*sorry if this is a little difficult to understand or non linear, I'm really thinking "outloud" here.*
So like many (I think most) Americans, I'm reading and listening about the bailout, and think....is this good or bad?
so I'm on a quest to understand what's happening, why it happened and what will happen. I have a friend who is a financial analyst who I'm sure understands this all so hopefully I'll get to ask him, in the meantime, the most illuminating explanation I've seen so far was Bill Clinton's on the Daily Show.
This is what I understand at this point, forgive any egregious errors and please feel free to correct them, I in no way stake any claim to any great understanding, and this is actually mostly gleaned from conversations that I've had and then my own logical pinning of things together, not research as such.
At the end of the economic boom of the 90's there was a surplus of cash in the economy and in order to create places to invest it the residential sector was expanded. To sell these homes more "unqualified buyers" were given loans at very high rates. These are high risk loans: the loanee's are less likely to pay them back (as per their history) but if they do pay them back the loaner stands to make a lot of money.
What happens next is that the banks sell their loans in bulk to other banks and investment companies. They sell the debt because it is better for them to have money in their pocket now, than to have potentially more money later, but the risk of having no money. Why would someone else buy high risk debt? This sounds really confusing but really we should look at it like any other investment: they pay x for the debt/investment and stand to make a great deal of interest if the loanee repays. The "if" has been turning out to be a bit of a problem. So what happens next is where things break down.
In mortgages there is a foreclosure clause, the collateral. This way the bank does not end up high and dry if their loan is not paid back, they repossess the house and the sell it themselves thus ideally making back the money that they have loaned. This is not ideal as they stand to make more money from the interest of being paid back, then from selling the house, but it's their security.
but now many people are not paying their loans back, does it pay to foreclose on all of these people? Well it seems like no, who's really in the market to buy a house these days? The cost of foreclosing on all of these people and then trying to sell all of these houses is too great for this I think. So what? all of these folks are defaulting on their loans, do we hit them up with higher interest rates thus making it harder for them to ever get out of debt, but increasing the investors chance of making their money back?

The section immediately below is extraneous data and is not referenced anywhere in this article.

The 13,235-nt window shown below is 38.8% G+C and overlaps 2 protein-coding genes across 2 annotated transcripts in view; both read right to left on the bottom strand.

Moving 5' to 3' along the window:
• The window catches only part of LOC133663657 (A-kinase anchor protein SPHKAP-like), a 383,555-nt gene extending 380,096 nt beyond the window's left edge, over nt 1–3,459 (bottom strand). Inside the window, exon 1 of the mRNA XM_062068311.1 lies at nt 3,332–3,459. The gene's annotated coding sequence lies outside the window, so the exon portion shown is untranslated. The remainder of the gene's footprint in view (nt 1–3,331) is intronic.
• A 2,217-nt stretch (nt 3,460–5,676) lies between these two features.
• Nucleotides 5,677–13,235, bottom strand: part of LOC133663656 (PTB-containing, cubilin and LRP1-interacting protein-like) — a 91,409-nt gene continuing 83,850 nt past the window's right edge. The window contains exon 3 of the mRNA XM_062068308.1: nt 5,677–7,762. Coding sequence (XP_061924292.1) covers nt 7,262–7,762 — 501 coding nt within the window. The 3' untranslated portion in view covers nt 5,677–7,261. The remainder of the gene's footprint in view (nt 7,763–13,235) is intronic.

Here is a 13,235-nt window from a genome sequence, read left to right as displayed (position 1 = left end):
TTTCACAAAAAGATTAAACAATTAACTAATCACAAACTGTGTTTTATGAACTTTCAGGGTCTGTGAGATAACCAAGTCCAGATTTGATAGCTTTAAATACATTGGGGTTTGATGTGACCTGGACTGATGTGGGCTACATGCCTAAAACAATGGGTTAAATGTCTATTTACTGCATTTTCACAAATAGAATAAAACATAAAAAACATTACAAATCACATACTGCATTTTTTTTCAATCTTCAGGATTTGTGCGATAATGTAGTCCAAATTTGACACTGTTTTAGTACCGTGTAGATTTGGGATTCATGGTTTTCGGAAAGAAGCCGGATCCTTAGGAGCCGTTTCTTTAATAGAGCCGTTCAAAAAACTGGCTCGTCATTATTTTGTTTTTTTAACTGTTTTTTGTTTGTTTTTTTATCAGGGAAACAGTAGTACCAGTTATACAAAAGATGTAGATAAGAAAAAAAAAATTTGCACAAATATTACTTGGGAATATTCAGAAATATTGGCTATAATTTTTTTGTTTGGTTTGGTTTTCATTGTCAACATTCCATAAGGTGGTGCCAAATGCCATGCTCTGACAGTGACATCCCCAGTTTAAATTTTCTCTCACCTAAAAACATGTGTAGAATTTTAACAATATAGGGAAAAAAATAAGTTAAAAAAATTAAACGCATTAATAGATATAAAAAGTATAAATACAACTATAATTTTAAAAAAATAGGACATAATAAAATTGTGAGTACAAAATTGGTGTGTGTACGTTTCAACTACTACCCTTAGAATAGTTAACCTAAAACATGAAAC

That's the whole thing with high risk investments, they're high risk for a reason, and these big investment companies stand to loose everything. A free market attitude would say, well they should lose everything. But looking at the bigger picture gets confusing.
The folks who bought up these loans are not necessarily the folks who own the debt. People who buy diversified funds (I think) own some of this debt, they trusted their investors/brokers to do this for them. They did not necessarily decide to buy these particular funds...I don't know.
It effects more people than made the decisions to buy up these loans.
We, the people of the United States of America lend the companies, and ultimately ourselves 700 billion dollars. LEND. I think that's the part that's evading some people. Ideally the treasury is not just giving banks et al 700 billion dollars, but making an investment. Hopefully an investment that will be paid back and ultimately cost the tax payers far less than 700 billion dollars. It sounds like if it's done wisely it will cost the tax payers about 100 billion dollars. That's still a lot of money. While I can conceive of a million dollars and what that means, it is difficult for me to conceive of a billion dollars and what that means, let alone 100 billion dollars.
(but it's a vicious circle yes? an investment on an investment, and a bad one at that)
So what happens if we do bail out? Foreclosures don't have to happen, eventually things are paid back, the government is re payed and there is greater oversight as to who is loaned what? It's not just a loan though, the government will take a greater interest in how the banks that they now "own" a part of operate.
If we don't bail out? There are lots of foreclosures, our money in the banks (over $100,000 the insuring policy changes but it can be more or less apparently? I actually have no idea) is not particularly safe. commodity prices continue to rise, salaries do not, (this can still happen with a bail out yes?)
Anyhow, there is clearly a place where I just stop understanding.
there are nagging questions though. Do the folks defaulting on their mortgages "deserve" to have their houses repossessed? Do the folks with their high risk investments "deserve" to loose all their money? All of this money that was invested...where is it now?
finally just a quick thought (Noel and I were talking about this) there is all this talk of the stock holder vs. the tax payer. Presumable all stock holders are tax payers, and some tax payers are stock holders, so these categories are not quite as mutually exclusive as debate makes them to be.
More hopefully when I get this explained to me.
Closing the door, leaving the lights on
5 years ago